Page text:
A Day in Her Hijab

TRIOTA, the Women's Studies organization at Penn State University, in conjunction with the university's Muslim Student Association, decided to organize and run an event called "A Day in Her Hijab". I am fortunate to attend this amazing university and I know some of the fabulous members from both organizations.

If you do not know what a hijab is or why Muslim women might wear it, I encourage you to read up here. The authors of this site explain,

Muslim women choose to wear the hijab or other coverings for a variety of reasons. Some women wear the hijab because they believe that God has instructed women to wear it as a means of fulfilling His commandment for modesty. For these women, wearing hijab is a personal choice that is made after puberty and is intended to reflect one's personal devotion to God. In many cases, the wearing of a headscarf is often accompanied by the wearing of loose-fitting, non-revealing clothing, also referred to as hijab.

While some Muslim women do not perceive the hijab to be obligatory to their faith, other Muslim women wear the hijab as a means of visibly expressing their Muslim identity.

The organizations of "A Day in Her Hijab" point out: Today a Muslim woman in a Hijab has become a stereotype of an oppressed Muslim woman. It's time to change this view and let people see what it's all about! For a whole day, participants will wear a Hijab as they go about their daily lives.

The organizations also gave participants the chance to participate in Muslim prayer and other activities to reflect on their experiences.

Of course I couldn't pass up such an incredible opportunity to learn about another faith and help deconstruct stereotypes so I participated!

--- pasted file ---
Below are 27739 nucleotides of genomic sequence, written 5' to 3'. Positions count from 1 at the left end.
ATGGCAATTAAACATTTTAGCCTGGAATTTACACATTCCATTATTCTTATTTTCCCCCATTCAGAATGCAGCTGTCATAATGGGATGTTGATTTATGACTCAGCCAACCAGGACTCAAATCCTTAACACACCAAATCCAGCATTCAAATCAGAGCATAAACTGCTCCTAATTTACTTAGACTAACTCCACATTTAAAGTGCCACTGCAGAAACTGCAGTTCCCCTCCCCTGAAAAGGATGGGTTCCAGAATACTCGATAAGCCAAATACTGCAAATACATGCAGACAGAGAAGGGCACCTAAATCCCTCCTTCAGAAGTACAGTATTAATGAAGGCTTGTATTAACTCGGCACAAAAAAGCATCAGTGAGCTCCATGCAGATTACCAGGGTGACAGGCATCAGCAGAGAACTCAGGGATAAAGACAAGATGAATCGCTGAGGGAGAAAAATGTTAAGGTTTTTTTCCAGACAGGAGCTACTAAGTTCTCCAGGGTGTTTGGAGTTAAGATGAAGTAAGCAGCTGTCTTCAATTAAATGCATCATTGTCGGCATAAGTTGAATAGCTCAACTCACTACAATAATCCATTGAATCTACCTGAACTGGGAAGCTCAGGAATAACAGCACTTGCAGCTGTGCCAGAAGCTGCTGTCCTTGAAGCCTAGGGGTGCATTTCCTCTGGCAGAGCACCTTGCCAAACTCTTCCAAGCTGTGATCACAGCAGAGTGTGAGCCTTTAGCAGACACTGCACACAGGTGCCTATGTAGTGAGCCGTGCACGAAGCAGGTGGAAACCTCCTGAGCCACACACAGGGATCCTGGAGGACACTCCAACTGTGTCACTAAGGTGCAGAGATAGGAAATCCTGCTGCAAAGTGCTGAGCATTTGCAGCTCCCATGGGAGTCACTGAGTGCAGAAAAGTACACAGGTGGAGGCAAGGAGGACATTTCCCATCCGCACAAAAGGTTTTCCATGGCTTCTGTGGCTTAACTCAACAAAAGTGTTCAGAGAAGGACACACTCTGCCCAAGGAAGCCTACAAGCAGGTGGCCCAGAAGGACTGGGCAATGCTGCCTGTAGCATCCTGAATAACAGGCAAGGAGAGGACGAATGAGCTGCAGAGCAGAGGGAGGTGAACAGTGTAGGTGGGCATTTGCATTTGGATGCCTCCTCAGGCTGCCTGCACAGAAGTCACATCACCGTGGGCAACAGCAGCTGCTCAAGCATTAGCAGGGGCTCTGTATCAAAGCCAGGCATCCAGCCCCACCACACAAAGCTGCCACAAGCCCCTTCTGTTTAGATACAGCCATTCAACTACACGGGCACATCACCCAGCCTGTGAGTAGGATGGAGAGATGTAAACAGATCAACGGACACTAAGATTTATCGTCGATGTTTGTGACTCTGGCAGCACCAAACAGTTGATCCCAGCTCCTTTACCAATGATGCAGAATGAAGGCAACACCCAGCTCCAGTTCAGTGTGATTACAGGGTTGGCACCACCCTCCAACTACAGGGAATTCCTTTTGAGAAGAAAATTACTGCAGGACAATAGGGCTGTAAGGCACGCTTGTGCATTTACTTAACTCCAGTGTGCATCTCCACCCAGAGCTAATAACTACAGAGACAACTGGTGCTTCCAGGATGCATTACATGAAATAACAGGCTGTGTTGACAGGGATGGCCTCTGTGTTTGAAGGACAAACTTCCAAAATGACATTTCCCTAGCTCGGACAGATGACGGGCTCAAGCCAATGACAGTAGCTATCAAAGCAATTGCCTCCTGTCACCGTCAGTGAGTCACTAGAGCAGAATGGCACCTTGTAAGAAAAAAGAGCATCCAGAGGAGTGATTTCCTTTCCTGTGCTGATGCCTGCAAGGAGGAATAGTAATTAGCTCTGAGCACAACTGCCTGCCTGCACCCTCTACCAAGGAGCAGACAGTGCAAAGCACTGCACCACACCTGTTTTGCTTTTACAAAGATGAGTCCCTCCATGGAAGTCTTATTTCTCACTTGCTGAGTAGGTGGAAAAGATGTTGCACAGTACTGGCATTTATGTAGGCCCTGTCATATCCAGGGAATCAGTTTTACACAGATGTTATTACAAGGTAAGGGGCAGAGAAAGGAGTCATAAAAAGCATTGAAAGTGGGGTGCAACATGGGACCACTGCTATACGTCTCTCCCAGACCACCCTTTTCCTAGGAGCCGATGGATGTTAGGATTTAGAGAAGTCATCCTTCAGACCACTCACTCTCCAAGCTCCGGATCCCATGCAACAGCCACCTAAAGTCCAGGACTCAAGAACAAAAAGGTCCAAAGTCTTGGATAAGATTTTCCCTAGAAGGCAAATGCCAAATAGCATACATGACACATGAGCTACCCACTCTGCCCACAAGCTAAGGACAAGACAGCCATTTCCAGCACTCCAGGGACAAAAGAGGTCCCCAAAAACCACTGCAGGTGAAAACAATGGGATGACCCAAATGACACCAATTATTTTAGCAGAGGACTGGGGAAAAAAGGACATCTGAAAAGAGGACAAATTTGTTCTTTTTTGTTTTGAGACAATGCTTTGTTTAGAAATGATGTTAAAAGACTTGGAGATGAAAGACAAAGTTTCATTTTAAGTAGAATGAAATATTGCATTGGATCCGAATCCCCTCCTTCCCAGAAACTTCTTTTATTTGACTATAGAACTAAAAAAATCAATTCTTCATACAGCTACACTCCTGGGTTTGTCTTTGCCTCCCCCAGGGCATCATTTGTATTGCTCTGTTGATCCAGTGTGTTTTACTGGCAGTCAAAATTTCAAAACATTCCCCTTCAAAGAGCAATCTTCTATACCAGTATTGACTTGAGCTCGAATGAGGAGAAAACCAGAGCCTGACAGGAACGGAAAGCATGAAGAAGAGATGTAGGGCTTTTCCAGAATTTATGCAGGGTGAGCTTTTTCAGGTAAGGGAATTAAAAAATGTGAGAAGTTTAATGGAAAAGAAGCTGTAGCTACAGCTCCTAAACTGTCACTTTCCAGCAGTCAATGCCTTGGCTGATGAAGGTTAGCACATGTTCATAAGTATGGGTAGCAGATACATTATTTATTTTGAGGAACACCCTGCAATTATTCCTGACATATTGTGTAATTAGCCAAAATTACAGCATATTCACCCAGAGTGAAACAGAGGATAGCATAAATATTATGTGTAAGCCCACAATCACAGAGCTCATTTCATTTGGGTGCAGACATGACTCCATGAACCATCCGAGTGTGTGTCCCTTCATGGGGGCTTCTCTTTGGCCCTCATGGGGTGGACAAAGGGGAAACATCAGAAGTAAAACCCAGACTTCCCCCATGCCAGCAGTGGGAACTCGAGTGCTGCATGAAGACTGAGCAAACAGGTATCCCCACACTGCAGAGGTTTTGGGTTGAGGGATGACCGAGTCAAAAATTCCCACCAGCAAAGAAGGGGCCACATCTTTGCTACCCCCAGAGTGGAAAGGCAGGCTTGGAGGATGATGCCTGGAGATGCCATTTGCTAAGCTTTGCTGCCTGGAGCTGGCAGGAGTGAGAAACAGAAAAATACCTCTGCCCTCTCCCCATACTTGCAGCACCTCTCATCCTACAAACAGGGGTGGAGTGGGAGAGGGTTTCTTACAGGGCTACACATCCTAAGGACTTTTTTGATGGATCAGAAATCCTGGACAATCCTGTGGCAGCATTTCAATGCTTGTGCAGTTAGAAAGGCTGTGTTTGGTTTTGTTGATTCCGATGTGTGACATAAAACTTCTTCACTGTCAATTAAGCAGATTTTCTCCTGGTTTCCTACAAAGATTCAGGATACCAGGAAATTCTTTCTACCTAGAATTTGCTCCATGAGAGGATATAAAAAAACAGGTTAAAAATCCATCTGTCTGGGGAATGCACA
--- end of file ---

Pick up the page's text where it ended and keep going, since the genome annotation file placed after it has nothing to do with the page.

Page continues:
That's me in my Hijab. I watched a tutorial on YouTube to tie a scarf in this way. It wasn't perfect and I need more practice (and probably more pins) to get it right. My own personal experience throughout the day was nothing special, I would say. I felt different because I was intentionally doing something so different from my normal routine, and I did consciously wonder what others might be thinking of me. However, I didn't personally notice a difference in how others were treating me or if others were looking at me in an out-of-the-norm way.

One positive that I really liked was feeling in solidarity with my Muslim friends. I enjoyed that I was actively putting myself out there to challenge negative images surrounding the Hijab. I am so glad I could be part of this. Furthermore, I think this could be extended to a whole "Week in her Hijab" so that participants might be able to have more time to notice differences or engage in more dialogue with others about it. Either way, I hope this event is repeated in the future.

Banan Althowaini, a Muslim student at Penn State in her sophomore year, shared these words:

"I loved seeing non-Muslims of my community so willing to bravely wear the hijab for a day. It made me so happy to see all these beautiful women in hijabs, proudly wearing them in solidarity for all the Muslim women around the world. Reading their experiences and, from that, gaining respect for all the hijabis was amazing to read as well. It made me love Penn State even more knowing such amazing people are around me!"

I must second Banan's sentiments. I hope that other universities and institutions will consider establishing a day like this to promote more understanding and awareness.